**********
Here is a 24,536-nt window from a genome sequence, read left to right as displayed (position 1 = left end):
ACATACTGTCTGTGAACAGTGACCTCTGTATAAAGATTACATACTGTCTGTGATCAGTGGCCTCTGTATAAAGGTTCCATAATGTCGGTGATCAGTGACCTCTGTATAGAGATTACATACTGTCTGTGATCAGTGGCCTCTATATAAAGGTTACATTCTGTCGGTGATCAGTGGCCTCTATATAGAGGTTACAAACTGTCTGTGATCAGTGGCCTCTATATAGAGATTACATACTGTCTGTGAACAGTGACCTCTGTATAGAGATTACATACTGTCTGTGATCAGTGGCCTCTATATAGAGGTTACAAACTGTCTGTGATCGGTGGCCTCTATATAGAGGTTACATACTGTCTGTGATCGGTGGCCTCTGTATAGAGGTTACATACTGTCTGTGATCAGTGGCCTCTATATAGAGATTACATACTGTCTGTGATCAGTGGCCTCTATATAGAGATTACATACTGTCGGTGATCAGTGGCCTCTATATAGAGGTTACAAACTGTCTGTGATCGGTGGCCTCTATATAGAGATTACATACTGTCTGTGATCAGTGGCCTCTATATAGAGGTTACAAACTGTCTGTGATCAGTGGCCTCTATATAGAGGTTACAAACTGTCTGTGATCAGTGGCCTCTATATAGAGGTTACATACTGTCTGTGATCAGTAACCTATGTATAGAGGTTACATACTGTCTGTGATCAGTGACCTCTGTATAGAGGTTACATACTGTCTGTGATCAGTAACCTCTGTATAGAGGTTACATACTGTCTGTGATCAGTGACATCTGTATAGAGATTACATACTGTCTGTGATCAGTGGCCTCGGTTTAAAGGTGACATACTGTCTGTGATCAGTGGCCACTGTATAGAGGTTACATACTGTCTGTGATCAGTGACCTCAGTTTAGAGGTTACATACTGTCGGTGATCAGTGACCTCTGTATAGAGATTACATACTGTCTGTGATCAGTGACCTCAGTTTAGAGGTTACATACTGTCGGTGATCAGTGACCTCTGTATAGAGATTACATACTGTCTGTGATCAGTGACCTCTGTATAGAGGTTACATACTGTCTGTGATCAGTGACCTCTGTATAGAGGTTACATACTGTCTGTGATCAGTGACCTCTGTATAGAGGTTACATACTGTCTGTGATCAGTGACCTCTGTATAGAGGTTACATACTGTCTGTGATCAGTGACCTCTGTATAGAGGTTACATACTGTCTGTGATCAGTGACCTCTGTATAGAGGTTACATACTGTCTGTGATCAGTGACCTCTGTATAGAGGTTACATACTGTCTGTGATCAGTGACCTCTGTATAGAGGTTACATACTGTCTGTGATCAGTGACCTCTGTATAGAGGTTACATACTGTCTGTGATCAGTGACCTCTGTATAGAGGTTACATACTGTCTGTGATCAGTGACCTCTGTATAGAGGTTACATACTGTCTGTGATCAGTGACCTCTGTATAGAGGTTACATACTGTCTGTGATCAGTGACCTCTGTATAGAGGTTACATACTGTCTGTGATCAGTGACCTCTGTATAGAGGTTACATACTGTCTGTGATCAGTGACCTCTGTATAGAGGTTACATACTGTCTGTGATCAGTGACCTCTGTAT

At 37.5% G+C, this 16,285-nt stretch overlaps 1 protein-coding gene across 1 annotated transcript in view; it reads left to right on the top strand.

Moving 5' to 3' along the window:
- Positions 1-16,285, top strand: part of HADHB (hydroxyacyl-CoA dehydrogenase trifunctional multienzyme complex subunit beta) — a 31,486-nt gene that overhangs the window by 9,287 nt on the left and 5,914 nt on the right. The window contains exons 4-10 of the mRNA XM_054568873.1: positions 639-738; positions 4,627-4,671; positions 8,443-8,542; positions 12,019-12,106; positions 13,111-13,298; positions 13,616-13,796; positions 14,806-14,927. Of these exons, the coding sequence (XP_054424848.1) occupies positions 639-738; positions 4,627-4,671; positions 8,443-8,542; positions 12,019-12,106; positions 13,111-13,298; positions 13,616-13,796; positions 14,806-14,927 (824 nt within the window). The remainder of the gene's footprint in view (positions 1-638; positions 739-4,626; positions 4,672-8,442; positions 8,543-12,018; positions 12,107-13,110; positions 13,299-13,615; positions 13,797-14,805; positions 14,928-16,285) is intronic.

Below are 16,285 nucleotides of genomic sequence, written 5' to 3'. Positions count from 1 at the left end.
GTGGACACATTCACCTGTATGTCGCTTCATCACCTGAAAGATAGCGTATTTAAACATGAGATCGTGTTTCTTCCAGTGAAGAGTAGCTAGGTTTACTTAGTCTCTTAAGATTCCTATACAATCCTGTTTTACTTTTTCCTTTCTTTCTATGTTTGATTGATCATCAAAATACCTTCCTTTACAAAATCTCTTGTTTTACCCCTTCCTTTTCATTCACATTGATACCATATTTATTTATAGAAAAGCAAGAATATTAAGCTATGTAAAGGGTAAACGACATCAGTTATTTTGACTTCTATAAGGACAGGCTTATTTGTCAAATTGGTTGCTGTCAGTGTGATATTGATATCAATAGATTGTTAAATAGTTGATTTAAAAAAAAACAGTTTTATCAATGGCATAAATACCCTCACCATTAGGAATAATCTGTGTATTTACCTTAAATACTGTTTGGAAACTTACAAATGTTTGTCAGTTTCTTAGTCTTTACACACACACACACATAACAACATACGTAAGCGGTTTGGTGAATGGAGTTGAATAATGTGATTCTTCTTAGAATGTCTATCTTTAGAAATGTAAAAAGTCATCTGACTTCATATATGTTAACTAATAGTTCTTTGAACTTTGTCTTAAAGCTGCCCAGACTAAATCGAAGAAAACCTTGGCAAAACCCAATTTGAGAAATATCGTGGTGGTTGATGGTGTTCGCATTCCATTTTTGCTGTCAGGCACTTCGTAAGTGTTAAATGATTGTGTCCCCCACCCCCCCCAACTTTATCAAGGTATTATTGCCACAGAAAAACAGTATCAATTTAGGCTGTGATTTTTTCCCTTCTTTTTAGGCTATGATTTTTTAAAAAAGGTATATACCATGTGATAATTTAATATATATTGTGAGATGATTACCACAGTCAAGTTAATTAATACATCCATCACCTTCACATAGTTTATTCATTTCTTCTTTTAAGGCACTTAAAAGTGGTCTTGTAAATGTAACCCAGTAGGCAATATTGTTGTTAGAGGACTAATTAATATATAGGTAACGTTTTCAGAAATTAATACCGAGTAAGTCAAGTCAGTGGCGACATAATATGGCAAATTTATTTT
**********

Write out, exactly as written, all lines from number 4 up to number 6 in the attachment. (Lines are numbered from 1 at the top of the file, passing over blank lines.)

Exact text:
Moving 5' to 3' along the window:
- Positions 1-16,285, top strand: part of HADHB (hydroxyacyl-CoA dehydrogenase trifunctional multienzyme complex subunit beta) — a 31,486-nt gene that overhangs the window by 9,287 nt on the left and 5,914 nt on the right. The window contains exons 4-10 of the mRNA XM_054568873.1: positions 639-738; positions 4,627-4,671; positions 8,443-8,542; positions 12,019-12,106; positions 13,111-13,298; positions 13,616-13,796; positions 14,806-14,927. Of these exons, the coding sequence (XP_054424848.1) occupies positions 639-738; positions 4,627-4,671; positions 8,443-8,542; positions 12,019-12,106; positions 13,111-13,298; positions 13,616-13,796; positions 14,806-14,927 (824 nt within the window). The remainder of the gene's footprint in view (positions 1-638; positions 739-4,626; positions 4,672-8,442; positions 8,543-12,018; positions 12,107-13,110; positions 13,299-13,615; positions 13,797-14,805; positions 14,928-16,285) is intronic.

Below are 16,285 nucleotides of genomic sequence, written 5' to 3'. Positions count from 1 at the left end.